Chinese Supply Chain Firms Look To Have New Destinations

China has been the world’s primary manufacturing hub for over 40 years, but a shift is underway as even Chinese companies are relocating their supply chains outside the country. While Western countries began moving their production out of China in 2018 following a trade war initiated by then-President Donald Trump, Chinese manufacturers are now following suit due to geopolitical risks and increasing costs.

Chinese firms are actively exploring overseas production as they anticipate supply chain challenges and political risks. The shift is mainly directed towards Southeast Asian countries like Vietnam, Thailand, Malaysia, and Indonesia, which offer proximity and lower costs. Additionally, countries closer to key consumer markets, such as Mexico for the US market and Eastern Europe, are also gaining popularity.

India and Bangladesh: Attractive Alternatives for Chinese Manufacturers

Chinese manufacturers are actively exploring the establishment of production facilities overseas as a means to address supply chain challenges and political risks. India, expected to surpass China as the most populous nation, positions itself as an attractive alternative for international manufacturers seeking to diversify away from China. Simultaneously, it aims to attract Chinese companies targeting the Indian market. Notable Chinese firms such as Vivo, Oppo, and SAIC already operate manufacturing facilities in India. Bangladesh, a prominent apparel manufacturing hub, has also received significant foreign direct investment from China, as rising wages in China make the cost differential appealing.

Thailand: Moving Up the Value Chain in Manufacturing

Thailand, Southeast Asia’s second-largest economy, has been actively moving up the value chain in manufacturing. It serves as a production hub for car parts, vehicles, and electronics. Chinese companies, including solar panel producers like JinkoSolar, have relocated parts of their supply chains to Thailand. Lower costs and a desire to avoid geopolitical tensions are driving this shift. Accordion to an analysis, Chinese car parts manufacturers are also setting up operations in Thailand due to pressure from overseas clients concerned about overreliance on China and geopolitical risks.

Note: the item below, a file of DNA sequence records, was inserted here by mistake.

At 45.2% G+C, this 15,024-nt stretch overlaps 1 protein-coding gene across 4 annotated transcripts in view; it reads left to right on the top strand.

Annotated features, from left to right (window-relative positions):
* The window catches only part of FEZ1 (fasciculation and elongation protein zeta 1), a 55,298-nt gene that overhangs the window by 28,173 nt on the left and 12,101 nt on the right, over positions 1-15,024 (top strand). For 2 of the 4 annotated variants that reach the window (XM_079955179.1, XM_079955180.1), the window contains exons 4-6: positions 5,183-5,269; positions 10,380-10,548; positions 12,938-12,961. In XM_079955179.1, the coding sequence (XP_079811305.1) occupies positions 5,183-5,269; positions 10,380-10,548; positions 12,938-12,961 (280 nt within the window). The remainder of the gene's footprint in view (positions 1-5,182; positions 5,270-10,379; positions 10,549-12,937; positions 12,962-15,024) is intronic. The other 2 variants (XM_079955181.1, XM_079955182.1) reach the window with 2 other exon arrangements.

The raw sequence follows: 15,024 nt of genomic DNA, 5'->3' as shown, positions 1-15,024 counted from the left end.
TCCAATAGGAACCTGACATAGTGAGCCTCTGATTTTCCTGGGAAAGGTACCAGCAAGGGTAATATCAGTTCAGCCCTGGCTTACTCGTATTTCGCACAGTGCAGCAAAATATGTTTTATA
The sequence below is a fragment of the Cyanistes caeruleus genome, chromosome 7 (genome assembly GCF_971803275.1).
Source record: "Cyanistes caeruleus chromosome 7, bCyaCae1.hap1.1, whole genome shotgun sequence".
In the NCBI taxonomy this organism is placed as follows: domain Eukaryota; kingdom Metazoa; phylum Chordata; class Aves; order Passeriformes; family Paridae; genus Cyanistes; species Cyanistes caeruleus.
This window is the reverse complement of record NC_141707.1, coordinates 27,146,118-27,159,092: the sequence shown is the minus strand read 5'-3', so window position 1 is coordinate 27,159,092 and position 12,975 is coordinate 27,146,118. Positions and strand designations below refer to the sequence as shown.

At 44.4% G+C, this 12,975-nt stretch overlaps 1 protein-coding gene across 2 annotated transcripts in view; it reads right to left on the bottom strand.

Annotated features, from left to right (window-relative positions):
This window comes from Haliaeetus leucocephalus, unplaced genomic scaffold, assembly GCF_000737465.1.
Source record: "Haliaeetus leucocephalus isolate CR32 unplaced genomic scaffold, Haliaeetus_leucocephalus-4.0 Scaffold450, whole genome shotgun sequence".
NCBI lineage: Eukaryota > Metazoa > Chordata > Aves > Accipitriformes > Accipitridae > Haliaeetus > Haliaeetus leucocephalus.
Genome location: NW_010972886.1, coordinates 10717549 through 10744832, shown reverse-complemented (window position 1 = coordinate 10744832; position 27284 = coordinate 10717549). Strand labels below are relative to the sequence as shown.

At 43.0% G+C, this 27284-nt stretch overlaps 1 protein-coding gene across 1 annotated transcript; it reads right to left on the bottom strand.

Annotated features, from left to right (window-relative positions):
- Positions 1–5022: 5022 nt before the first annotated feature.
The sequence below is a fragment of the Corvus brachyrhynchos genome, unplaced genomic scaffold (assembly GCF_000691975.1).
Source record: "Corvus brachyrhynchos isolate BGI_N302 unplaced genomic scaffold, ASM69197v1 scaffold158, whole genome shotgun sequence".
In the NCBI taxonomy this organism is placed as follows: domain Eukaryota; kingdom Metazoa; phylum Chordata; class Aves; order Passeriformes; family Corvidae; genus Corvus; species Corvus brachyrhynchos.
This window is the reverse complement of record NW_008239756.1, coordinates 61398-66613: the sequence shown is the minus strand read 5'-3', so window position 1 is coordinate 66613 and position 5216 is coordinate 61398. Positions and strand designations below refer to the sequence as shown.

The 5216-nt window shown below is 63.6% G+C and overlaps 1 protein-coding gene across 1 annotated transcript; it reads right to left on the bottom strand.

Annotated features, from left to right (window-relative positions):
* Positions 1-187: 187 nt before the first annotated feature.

Vietnam: A Favored Destination for Chinese Companies

With China’s economy reopening after strict COVID-19 restrictions, there has been a surge in Chinese companies establishing operations in Vietnam. The influx primarily caters to larger Chinese peers already present in Vietnam. The solar panel industry, predominantly controlled by Chinese firms, attracts ancillary support providers such as plastic moulding manufacturers, die-cast makers, and energy storage providers. Chinese companies like Growatt and Hangzhou First Applied Material have already made the move to Vietnam, capitalizing on its favourable business environment.

Mexico: Proximity to the US Market Drives Relocation

The South American nation is shaping up to be a prime destination for Chinese manufacturers seeking relocation, primarily due to its proximity to the key US market. Chinese companies are increasingly manufacturing finished goods in Mexico to serve their US customers. This strategic move aims to immunize themselves against further deterioration of US-China relations. In addition to serving their own customers, second and third-tier Chinese suppliers are following suit to continue serving their OEM customers. Industrial parks such as Mexico’s Hofusan Industrial Park further exemplify how Chinese firms are moving closer to their key consumers by establishing a presence in nearby countries.

Eastern Europe: Emerging as a Destination for Chinese Car Parts Manufacturers

Chinese car parts manufacturers supplying European auto manufacturers are actively seeking overseas factory sites to mitigate risks and reduce dependence on China. Poland, in particular, has emerged as a growing site for Chinese auto parts production. Companies like Minth, based in Ningbo, are strategically expanding their operations worldwide, reflecting a recent trend of “reverse globalization.” This shift is driven by the desire to establish a presence closer to European auto manufacturers, take advantage of lower costs, and navigate evolving global dynamics. Chinese manufacturers are determined to play their cards strategically and maintain a competitive edge in the global market by diversifying their manufacturing bases.